Peer review is possibly one of the most critical tools we have in education for true teacher development and growth. It’s also a way to bring immediate success to your arts integration program. The process takes away or severely diminishes the “fear” factor that teachers have when administrators come in to evaluate or observe and therefore, it can be argued that lessons being peer reviewed are more authentic to actual teaching than traditionally observed lessons (McCarthy, Peterson, 1988).
What does all this mean for arts integration? Simply put, teachers will feel safer and be more willing to try an arts integration if it is peer reviewed than if an administrator observes a lesson. From my personal experience, teachers like having someone else in the room to make sure they are doing the “right” thing in an arts integration lesson – especially in the beginning. BUT, they are only willing to really take that great leap of faith if it is with a trusted colleague and not with their principal sitting in the room.
Administrators bring critical judgment, real or imagined, into a teacher’s classroom and that has no place when starting an arts integration program. Once the program is off the ground, people are comfortable with it and have a few lessons under their belts, then an administrator definitely needs to observe. But if a principal comes in any time before then, the results will be deadly to the program.
The Peer Review Form
Instead, new arts integration programs benefit from peer reviews. This is simply a one page sheet that has a series of spaces similar to the “look for” sheet, as well as some space to comment about what was happening within the lesson itself. At the bottom, there is blank space to write what went really well and some other ideas to extend or enhance the lesson.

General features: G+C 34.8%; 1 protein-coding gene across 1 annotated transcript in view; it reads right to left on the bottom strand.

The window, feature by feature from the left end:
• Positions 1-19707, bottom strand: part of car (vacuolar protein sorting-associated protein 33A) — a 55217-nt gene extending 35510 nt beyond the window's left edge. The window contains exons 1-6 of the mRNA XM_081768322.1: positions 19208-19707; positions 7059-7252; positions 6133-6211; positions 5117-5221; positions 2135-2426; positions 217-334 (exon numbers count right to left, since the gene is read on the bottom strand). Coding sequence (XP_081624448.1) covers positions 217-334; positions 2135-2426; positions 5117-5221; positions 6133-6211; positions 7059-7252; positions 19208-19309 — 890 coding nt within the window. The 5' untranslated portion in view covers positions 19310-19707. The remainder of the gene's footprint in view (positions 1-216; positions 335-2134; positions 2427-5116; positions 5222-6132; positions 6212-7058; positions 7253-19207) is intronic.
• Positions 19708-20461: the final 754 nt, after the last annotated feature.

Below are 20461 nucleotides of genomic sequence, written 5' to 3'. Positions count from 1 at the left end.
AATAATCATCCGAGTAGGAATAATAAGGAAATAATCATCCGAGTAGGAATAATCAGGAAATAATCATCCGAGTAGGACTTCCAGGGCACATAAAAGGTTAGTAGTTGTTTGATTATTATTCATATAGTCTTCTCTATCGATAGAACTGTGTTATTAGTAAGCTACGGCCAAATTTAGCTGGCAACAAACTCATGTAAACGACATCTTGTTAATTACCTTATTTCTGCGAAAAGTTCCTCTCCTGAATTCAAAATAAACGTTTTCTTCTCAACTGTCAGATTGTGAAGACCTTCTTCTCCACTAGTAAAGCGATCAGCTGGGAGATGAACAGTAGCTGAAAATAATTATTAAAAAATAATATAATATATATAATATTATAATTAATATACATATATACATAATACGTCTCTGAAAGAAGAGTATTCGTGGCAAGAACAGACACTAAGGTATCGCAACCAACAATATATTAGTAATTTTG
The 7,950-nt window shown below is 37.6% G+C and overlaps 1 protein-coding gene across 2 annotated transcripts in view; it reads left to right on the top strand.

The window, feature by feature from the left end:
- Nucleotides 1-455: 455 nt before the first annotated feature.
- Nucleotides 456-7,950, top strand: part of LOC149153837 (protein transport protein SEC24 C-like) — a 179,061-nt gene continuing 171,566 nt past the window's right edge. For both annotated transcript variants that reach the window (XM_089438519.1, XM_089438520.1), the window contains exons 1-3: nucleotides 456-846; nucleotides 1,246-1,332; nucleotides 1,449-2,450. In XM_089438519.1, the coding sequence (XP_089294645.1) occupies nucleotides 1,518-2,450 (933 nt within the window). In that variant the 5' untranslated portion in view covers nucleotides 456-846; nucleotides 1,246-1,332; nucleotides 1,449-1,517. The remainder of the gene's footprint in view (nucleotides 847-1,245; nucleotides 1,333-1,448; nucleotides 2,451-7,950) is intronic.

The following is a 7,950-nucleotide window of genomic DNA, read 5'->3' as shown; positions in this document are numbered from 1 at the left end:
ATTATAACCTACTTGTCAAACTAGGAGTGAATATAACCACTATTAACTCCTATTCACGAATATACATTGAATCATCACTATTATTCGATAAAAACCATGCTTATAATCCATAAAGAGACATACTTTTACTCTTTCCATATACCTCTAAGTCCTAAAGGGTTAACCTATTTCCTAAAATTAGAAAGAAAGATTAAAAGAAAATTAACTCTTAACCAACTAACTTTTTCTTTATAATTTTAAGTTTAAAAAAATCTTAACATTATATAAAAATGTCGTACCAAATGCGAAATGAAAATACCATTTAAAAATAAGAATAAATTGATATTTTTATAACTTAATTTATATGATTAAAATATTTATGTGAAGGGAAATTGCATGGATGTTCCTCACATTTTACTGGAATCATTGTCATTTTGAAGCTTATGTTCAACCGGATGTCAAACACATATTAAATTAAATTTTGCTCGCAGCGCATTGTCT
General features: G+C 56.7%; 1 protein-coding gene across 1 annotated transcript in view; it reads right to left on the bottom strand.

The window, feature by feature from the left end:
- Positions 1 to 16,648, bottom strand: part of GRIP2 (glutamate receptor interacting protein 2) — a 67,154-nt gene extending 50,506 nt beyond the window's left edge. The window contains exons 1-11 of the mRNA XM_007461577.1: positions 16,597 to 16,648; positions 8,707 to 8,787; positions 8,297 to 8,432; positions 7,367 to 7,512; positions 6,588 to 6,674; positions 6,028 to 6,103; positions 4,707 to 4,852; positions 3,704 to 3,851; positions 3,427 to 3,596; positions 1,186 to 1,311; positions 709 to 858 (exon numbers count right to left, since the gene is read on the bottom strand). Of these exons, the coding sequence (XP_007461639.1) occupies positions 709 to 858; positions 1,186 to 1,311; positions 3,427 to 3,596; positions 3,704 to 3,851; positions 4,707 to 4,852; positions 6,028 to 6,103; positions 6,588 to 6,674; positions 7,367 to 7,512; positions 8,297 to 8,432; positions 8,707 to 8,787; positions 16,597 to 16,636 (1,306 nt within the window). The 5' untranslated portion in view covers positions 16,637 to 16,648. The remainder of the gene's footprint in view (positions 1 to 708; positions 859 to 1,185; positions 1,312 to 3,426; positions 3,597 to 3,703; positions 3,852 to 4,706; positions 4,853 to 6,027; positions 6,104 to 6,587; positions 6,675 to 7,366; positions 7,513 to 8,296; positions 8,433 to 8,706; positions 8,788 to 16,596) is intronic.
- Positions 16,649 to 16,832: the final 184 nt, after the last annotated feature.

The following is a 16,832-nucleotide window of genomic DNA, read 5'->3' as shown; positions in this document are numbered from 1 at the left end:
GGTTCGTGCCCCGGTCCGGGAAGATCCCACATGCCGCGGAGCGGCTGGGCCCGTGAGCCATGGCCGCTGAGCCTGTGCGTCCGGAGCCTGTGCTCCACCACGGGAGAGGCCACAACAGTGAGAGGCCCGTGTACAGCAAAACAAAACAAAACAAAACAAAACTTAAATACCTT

This type of a sheet is really just two teacher collaborating on a science experiment: hypothesize what will happen in an arts integration lesson, do the lesson, observe the lesson, write out your findings, repeat with adjustments and document the results. This is much more meaningful to both parties (the observer learns just as much here as the teacher being observed) and much less threatening.
Connecting to Pineapple Charts
This peer review form definitely helps with getting meaningful, supportive feedback for arts integration and STEAM. It’s also great for building up a culture of transparency and continued teacher learning. In recent years, the Pineapple Chart has become a tool schools use to help teachers learn from each other. Essentially, it’s a way to welcome others into our classrooms so we can all learn from each other. The more approaches we see from other educators, the more we grow and improve. These pineapple charts help coordinate this kind of peer-to-peer learning.
Many advocates of Pineapple Charts discourage any kind of formal written reflection. That’s due to the reality that turning something in lowers the likelihood of people actually visiting other classrooms. I believe that’s true. However, I also think that being able to write down what you saw (so you can remember it) and sharing those observations through a conversation with the teacher you reviewed is extremely beneficial. That’s where this Peer Review Form is helpful.
This form never needs to be turned in. Instead, it’s simply a way to document what you’re learning from another teacher and to share that learning with the person you observed. This helps both teachers grow from the experience.
Finding Success through Transparency
Arts integration is a scary enough method for many teachers – it requires that they try something completely out of their comfort zone. Obviously, the program needs to be evaluated for success. But by allowing the initial evaluation/observations to be a collaborative effort among peers, you will be fostering excitement, motivation, and a sense of encouragement within your program. All critical elements to success!